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Cindy Hodnett

Are Your Sales Associates Engaged?

July 12, 2013

During a recent lunch with one of my industry buddies, our informal conversation turned to the challenges retailers face when it comes to finding sales associates who communicate excitement about furniture to consumers. My friend has decades of experience in the industry, and he said that one of the biggest problems was that the 35-and-under age bracket hasn't embraced retail sales as a viable career, a dramatic shift from years ago.

 The next day, an article appeared online that explored the correlation between highly engaged employees and productivity. One of the key assertions in the article was that the people who report the most satisfaction with their careers are often the people with the hardest jobs, and their satisfaction comes from a sense that they are doing meaningful work that matters. And while not referenced with exact statistics, the same article stated that organizations with highly engaged employees have double the success rate of companies with disinterested employees.

Yes, double the success rate. But how does this translate to the furniture industry?

First, think about the last time you bought a new cell phone, tablet or laptop. You probably did a little research online and then made your way to a local store to actually try the item out in person. When you arrived at the store, you were probably waited on by an under-35 salesperson who told you more than you could ever hope to know about the products features and capabilities. When the sales person finished, you probably felt like you were getting much more than you originally thought you were buying when you walked in the store.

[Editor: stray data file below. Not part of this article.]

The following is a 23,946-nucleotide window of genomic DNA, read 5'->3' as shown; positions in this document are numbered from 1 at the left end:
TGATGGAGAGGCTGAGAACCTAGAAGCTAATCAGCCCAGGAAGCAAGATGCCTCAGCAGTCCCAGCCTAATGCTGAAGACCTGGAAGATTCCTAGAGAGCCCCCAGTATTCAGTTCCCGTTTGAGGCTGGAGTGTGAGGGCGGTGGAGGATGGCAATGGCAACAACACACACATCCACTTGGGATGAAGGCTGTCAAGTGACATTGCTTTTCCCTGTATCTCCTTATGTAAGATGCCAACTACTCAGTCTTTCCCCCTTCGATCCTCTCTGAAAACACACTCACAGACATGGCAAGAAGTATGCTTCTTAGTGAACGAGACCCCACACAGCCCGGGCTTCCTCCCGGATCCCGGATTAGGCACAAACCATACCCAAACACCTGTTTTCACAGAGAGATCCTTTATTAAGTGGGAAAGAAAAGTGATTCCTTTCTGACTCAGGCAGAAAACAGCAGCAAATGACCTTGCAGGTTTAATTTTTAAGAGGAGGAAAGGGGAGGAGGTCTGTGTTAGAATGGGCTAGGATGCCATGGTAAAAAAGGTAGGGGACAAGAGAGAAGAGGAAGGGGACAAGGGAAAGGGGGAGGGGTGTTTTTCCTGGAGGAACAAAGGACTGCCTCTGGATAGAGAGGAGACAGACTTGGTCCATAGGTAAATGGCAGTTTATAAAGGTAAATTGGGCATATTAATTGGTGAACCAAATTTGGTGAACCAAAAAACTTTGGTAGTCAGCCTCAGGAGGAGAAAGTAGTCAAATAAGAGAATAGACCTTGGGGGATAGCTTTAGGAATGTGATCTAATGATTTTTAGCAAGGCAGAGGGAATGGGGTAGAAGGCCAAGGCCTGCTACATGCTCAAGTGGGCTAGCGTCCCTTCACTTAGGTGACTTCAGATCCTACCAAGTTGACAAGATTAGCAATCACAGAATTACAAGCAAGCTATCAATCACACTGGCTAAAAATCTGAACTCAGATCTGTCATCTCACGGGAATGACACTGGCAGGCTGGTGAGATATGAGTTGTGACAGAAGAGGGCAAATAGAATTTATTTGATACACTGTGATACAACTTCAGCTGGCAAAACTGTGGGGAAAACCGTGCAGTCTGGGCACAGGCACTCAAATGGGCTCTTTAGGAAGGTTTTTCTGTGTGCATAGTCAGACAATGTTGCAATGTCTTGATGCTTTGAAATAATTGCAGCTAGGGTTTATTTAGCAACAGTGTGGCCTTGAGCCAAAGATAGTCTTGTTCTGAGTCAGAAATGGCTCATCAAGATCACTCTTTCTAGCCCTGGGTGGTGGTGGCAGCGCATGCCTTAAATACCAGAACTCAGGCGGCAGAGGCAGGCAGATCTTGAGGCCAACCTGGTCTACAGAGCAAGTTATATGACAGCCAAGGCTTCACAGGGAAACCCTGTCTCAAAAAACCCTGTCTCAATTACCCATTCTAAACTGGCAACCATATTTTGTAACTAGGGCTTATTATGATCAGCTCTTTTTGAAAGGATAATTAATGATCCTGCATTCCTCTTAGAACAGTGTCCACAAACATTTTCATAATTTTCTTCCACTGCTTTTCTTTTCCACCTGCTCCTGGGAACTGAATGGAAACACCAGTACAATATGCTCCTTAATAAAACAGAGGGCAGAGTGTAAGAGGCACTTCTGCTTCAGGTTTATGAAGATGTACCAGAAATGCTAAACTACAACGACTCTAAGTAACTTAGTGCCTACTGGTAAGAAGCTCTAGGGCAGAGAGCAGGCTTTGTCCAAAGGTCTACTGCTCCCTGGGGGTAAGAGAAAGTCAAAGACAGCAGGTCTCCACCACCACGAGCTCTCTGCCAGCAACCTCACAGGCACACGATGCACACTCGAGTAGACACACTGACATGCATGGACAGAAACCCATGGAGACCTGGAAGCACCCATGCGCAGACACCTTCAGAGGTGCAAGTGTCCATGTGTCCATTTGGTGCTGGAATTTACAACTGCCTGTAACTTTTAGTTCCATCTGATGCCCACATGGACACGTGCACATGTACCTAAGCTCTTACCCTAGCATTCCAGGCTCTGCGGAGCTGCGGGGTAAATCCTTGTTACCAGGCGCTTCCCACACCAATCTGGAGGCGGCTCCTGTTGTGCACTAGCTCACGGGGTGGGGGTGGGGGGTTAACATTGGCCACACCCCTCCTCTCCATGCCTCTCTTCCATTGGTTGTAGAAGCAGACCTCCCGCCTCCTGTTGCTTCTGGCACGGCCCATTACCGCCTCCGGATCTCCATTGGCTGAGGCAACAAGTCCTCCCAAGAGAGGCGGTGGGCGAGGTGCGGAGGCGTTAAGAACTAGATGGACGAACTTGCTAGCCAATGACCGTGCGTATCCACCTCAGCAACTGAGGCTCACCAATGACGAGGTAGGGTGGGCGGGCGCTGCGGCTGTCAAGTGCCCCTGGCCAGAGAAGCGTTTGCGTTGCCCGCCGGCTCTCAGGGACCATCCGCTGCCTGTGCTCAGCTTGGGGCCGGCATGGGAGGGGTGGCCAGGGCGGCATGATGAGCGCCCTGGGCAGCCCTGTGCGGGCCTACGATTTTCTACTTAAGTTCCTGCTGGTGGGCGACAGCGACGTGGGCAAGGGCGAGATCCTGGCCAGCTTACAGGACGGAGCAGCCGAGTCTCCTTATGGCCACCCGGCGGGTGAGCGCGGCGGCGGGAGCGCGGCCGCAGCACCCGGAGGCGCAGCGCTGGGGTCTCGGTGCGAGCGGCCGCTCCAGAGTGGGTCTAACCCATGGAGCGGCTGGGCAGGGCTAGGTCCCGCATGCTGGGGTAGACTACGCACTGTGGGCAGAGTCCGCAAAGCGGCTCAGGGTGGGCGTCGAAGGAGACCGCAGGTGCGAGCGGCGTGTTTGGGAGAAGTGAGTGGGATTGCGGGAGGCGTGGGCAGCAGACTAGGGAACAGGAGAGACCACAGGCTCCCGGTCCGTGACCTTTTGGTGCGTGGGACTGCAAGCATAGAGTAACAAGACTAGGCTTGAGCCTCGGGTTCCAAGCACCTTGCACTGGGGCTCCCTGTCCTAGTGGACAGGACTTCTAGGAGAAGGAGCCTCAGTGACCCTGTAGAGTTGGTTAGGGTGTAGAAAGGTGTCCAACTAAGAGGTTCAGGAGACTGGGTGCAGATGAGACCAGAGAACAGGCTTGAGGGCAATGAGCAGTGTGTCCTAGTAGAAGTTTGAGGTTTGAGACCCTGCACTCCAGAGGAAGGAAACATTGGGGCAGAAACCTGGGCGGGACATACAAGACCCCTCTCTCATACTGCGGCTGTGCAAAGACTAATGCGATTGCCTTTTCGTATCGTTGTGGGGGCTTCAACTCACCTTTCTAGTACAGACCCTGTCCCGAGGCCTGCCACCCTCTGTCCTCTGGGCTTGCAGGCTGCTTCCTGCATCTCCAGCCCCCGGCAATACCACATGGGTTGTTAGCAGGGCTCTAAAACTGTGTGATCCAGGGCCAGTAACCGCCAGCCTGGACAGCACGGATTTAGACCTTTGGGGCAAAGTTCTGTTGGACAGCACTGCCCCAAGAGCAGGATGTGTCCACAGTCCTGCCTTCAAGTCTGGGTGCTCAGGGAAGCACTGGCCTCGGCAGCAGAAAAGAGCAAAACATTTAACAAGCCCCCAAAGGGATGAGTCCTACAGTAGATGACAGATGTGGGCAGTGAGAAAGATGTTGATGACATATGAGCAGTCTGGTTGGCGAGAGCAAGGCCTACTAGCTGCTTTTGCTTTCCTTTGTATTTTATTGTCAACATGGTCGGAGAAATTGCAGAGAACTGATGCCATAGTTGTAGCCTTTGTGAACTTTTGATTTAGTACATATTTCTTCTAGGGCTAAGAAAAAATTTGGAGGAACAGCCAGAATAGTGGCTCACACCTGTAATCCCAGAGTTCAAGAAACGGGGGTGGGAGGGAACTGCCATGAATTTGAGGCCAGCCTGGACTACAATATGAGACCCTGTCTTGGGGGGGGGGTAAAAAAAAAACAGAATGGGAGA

Sure, a sofa may not have as many talking points as the latest iPhone. But it does offer a significant contribution to the consumers' lifestyle, and that's a tool with which to engage sales associates.

Writers know that one of the most important aspects of their job is to find a good story to tell. Likewise, if a salesperson in a furniture store can approach the customer with ideas that will have a positive impact in the customer's life, then that associate will probably feel very good about his or her job. That's engagement, and that leads to better relationships between everyone - store owners, sales associates and consumers.

To be sure, being successful in the furniture industry involves much more than just telling the story of how a sofa will enhance family movie night or impress a new girlfriend by way of its contemporary design. But engaging the sales associates in the business-by giving them tools to fulfill their role and reinforcing the importance of their role to the overall livelihood of the store- adds an important group of champions to the bottom-line cause.

What product stories are your sales associates telling to customers?